Chad Prevost runs C&R Press, a Chattanooga-based, nonprofit book publishing company. Prevost and C&R authors are keeping busy with the Fusebox reading series, the Meacham Writers’ Workshop, and more. For Prevost, it’s not enough to put books on a shelf—he also wants his company to be an active part of the community.
Bradley Johnson, a Mellow Mushroom employee in Chattanooga, won the freestyle pizza-spinning competition at the American Pizza Championship. The championship took place in Las Vegas last week, and Johnson will next travel to Parma, Italy for the 2014 World Pizza Championships.
“I got into pizza spinning by a challenge from my dad that I could never spin a pizza,” Johnson said in a media release.
Local author and history buff Maury Nicely has written a regional guidebook, East Tennessee Walking Tour and Historic Guide. In this interview, Nicely and WUTC’s Michael Edward Miller talk about the trivia, state lore and historic locations featured in the book.
The Chatt Aspies History Hunters group takes field trips to sites like Engel Stadium and Point Park and investigates Chattanooga history. The social group is open to people with Asperger’s Syndrome and other autism spectrum disorders, as well as any teens and adults interested in Chattanooga’s past.
Go!Fest is an annual celebration for everyone. Too often people with disabilities are left out of the party because it’s assumed they can’t or won’t fit in. But as anyone who has attended Go!Fest for the past eight years can attest, that’s all wrong. Most people with a disability—physical or intellectual—want nothing more than to be treated just like anybody else.
Random House recently published a new novel from Southern author (and Chattanooga resident) Susan Gregg Gilmore. She won acclaim for her first two novels, Looking for Salvation at the Dairy Queen and The Improper Life of Bezellia Grove. The Funeral Dressis inspired by real seamstresses who worked at a Dunlap shirt factory in the 1970s.
WRCB-TV weatherman Paul Barys joins WUTC's Richard Winham for an extended chat about climate change and other topics relevant to Barys's long career. Barys is the longest-serving television meteorologist in Chattanooga. He started at WRCB in 1985, and "Paul said it would be like this" has become an oft-repeated phrase around town, a testament to his accuracy in predicting the weather.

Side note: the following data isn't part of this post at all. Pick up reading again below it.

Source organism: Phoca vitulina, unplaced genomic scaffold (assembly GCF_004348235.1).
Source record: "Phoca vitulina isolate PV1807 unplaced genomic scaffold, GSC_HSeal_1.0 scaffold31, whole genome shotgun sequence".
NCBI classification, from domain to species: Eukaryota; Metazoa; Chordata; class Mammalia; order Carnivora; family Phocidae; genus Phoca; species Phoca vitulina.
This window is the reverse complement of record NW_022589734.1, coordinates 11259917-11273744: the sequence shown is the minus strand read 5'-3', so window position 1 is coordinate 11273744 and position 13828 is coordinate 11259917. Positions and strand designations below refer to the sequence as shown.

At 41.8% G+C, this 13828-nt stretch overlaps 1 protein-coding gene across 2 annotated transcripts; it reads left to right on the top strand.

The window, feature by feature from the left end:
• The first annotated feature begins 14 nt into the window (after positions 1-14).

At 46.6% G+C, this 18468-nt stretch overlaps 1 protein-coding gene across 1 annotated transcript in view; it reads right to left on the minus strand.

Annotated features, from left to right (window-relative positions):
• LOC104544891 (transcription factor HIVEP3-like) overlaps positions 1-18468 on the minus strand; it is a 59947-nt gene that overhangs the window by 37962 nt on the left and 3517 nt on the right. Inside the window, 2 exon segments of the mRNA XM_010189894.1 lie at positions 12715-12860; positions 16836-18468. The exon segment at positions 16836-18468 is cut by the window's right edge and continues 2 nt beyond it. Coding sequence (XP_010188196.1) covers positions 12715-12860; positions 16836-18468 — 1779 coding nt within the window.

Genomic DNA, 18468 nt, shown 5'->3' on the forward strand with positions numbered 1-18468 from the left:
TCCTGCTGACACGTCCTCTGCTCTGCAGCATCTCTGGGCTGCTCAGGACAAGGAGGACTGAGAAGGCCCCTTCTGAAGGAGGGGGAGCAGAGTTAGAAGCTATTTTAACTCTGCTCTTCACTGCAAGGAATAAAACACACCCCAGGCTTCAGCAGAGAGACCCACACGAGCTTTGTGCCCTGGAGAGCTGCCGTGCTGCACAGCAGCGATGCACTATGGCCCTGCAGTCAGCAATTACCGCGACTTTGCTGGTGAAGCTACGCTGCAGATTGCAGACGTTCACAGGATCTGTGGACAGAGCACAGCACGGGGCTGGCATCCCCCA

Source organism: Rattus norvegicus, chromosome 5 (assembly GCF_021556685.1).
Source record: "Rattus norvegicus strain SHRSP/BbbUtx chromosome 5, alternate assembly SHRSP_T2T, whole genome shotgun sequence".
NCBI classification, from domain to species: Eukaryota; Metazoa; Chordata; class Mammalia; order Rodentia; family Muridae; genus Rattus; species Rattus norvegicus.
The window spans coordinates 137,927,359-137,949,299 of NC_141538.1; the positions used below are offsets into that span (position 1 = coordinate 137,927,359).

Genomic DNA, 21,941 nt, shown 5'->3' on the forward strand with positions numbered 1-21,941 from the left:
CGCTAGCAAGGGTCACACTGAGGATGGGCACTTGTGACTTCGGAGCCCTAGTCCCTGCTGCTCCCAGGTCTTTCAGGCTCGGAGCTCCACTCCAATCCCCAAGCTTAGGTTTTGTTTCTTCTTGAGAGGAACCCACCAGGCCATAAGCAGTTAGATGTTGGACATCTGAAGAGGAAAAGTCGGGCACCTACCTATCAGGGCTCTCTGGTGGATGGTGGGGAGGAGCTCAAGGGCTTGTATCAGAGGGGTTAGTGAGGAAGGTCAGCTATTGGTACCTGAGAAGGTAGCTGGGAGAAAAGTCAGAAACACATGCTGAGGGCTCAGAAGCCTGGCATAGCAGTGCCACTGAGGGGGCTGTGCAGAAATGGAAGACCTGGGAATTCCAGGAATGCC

Opening September 12th and showing through October 24th, the new Reflections Gallery exhibit features farm animals, wild animals and household animals. Patrons can even commission portraits of their cats, dogs and other pets. Reflections Gallery is located at 6922 Lee Highway.
The Center for Mindful Living, a non-profit center dedicated to teaching and supporting mindful practices, is hosting an open house on Sunday, September 8th from 3 until 5. In a press release from the center, mindfulness is summarized as “the practice of being present and accepting ourselves and others without judgment or fear.”
The 4000 square foot facility is divided into four offices as well as open spaces including a meditation and contemplation room with an adjacent outdoor garden, as well as an education studio, a library and a kitchen.
Ayesha and Zachary Reynolds, a married couple who live in Chattanooga, want to travel in a vintage Airstream trailer across the Southeast and help ten people improve their lives. They call their project Caravan of Change, and they're planning to create short films based on their journey. To raise funds for travel and filming costs, they've started a Kickstarter campaign.
Haiti is the poorest country in the Americas. When local cardiologist Mitchell Mutter first began visiting the island in 1988, 25% of the children on the island were starving. After visiting the island on week-long medical missions for seven years working in chaotic conditions with few resources treating as many people as he could, Dr. Mutter reached a crossroads.
Despite the best efforts of Mutter and his colleagues, a 3-year-old child he’d been treating for malnutrition died in his arms. It was at that point he realized that he and his colleagues would never be able to correct the terrible conditions on the island by themselves. After months of agonizing over the problem he decided to form an organization called Children’s Nutrition Program of Haiti so that, as he put it, “Haitians can help Haitians to solve the problems of health, economics, infrastructure, and literacy.”
Fifteen years later their work is beginning to bear fruit.